China launches orange alert for rare drought in north
www.chinaview.cn 2009-02-05 00:09:49   Print


People irrigate the wheat field at Xiaolu Village in Yuzhou, a city in central China's Henan Province, on Feb. 4, 2009. Henan, China's major grain producer, issued a red alert for drought on Jan. 29. The provincial meteorological bureau said the drought is the worst since 1951. The drought has affected 63 percent of the province's 5.26 million hectares of wheat. (Xinhua/Niu Shupei)
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    BEIJING, Feb. 4 (Xinhua) -- The Office of State Flood Control and Drought Relief Headquarters launched an orange alert on Wednesday, urging local authority to be fully aware of the grim situation and give drought-relief work top priority.

    The unprecedented drought which started last November, has affected 146 million mu (9.73 million hectares) of crops nationwide by February 4, among which 42.19 million mu are severely affected, according to the latest figure released by the headquarter office.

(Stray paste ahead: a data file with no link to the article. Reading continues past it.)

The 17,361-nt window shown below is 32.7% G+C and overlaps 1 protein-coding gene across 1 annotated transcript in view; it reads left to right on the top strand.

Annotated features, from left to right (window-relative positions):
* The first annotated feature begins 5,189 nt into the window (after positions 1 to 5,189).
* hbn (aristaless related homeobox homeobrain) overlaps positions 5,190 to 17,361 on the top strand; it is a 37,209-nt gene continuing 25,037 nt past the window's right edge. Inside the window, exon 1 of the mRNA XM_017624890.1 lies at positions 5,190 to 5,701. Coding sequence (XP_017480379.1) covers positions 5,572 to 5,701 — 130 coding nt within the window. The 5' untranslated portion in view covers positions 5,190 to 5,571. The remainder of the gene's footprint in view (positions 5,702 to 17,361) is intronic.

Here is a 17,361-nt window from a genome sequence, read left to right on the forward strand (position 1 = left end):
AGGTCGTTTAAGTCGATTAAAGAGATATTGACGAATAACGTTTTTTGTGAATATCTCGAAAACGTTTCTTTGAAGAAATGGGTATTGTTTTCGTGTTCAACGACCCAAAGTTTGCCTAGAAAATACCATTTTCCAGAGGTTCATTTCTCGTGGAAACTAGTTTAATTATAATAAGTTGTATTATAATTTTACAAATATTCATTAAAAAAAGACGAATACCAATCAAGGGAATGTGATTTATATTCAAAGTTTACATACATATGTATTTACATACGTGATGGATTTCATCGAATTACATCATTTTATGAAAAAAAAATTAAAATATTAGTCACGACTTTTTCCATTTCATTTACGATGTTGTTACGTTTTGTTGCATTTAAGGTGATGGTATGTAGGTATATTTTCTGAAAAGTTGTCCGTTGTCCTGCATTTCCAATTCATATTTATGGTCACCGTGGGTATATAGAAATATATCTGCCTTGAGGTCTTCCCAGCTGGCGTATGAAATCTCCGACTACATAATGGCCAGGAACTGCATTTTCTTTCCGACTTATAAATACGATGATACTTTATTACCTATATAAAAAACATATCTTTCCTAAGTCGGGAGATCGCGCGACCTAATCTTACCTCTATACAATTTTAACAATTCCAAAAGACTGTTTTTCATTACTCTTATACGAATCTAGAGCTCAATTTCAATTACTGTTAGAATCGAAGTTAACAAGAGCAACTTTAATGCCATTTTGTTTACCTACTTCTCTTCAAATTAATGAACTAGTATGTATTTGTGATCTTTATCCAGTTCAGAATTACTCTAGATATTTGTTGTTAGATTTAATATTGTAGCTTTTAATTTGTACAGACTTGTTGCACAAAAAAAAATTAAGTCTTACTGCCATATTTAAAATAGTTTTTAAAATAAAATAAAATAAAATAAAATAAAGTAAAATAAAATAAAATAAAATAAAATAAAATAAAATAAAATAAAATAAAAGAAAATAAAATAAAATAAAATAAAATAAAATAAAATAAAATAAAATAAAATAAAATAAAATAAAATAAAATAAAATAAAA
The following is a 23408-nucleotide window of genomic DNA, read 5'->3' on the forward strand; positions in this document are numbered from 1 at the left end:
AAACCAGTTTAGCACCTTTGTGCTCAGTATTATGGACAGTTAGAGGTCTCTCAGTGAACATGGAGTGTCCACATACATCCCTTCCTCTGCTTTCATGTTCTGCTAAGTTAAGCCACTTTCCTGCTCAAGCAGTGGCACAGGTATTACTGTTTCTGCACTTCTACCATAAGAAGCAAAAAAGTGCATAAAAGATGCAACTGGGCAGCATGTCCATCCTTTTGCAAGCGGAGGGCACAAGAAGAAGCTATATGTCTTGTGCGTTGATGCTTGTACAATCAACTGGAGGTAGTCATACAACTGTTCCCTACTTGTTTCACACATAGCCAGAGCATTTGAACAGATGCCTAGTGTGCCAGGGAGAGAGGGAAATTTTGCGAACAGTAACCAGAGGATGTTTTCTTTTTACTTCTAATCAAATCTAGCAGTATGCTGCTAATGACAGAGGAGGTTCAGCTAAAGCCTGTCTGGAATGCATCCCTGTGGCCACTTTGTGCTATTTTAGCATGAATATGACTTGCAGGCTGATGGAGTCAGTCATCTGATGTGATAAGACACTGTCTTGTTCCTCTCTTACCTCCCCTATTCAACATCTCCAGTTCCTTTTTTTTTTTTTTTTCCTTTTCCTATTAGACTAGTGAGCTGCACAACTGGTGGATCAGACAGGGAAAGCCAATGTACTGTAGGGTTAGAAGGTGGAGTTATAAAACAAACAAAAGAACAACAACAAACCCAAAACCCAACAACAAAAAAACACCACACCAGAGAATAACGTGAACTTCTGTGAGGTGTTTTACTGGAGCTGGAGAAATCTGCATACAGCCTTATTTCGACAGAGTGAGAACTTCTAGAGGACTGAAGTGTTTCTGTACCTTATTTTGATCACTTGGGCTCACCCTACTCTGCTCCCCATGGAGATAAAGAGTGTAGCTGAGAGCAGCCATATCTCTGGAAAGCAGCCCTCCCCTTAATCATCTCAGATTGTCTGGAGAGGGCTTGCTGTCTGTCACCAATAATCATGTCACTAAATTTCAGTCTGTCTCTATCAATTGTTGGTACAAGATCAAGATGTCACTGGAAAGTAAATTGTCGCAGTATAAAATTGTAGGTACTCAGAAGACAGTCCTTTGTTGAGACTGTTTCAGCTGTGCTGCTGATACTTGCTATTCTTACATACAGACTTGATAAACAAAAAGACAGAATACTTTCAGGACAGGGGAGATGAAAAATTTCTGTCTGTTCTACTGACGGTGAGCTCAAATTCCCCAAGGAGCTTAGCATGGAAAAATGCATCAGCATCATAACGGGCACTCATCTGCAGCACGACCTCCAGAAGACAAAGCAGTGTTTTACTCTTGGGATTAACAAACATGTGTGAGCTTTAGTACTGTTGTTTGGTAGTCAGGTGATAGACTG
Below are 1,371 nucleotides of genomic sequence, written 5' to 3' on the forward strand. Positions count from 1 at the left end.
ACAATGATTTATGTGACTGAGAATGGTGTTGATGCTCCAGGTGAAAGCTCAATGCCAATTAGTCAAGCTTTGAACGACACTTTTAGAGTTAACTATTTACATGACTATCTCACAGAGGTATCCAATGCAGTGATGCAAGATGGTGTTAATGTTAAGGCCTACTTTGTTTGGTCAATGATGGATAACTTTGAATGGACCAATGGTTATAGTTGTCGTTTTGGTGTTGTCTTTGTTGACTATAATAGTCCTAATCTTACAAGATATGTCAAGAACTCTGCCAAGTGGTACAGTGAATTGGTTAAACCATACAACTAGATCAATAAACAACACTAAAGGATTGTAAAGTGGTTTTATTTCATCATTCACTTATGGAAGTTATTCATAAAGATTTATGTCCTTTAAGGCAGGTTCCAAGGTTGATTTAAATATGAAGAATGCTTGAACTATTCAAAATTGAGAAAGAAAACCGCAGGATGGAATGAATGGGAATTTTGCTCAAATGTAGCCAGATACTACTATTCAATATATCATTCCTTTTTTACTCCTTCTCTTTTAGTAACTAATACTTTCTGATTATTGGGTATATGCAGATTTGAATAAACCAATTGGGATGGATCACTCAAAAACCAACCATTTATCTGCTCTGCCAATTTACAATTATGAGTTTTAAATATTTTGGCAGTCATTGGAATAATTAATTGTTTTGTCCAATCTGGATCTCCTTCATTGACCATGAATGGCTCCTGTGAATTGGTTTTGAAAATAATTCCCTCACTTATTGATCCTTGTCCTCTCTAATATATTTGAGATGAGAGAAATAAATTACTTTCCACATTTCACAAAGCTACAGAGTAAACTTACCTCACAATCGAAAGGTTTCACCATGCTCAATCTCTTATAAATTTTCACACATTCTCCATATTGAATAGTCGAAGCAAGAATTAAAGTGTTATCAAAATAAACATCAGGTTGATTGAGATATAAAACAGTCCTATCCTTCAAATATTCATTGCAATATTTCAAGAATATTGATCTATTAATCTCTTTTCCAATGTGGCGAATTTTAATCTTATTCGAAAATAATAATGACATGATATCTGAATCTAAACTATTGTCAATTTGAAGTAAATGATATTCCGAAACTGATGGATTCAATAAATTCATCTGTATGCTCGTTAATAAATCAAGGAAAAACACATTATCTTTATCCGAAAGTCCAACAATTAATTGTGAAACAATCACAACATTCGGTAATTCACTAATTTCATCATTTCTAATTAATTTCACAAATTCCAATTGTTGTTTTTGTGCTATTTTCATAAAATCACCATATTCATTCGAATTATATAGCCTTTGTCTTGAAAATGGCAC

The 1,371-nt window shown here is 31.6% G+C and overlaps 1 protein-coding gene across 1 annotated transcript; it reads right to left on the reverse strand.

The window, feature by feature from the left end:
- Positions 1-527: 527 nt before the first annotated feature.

About 139 million of wheat land in the eight wheat-producing provinces were threatened, comprising 46 percent of the total wheat croplands in the areas.


People irrigate the wheat field at Xindian Village in Luoyang, a city in central China's Henan Province, Jan. 4, 2009. Drought has hit most of Henan Province, one of China's key wheat producing regions, due to lack of rainfall since last October. (Xinhua/Guo Shasha)
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    Some 3.98 million people and 1.95 million livestock are short of drinking water.

    The headquarter office asked local governments to be accountable for relief work and make every effort to expand irrigation areas.

    The local authority should enact integrated plans on water distribution to minimize the risk of the drought, according to an emergency notice by the headquarter office.

    Four more working teams were sent to the drought-hit areas on Monday to supervise the relief work.

    The Ministry of Finance is expected to arrange more funds, after the previous 100 million yuan (14.6 million U.S. dollars) to support the relief effort.

Editor: Mu Xuequan
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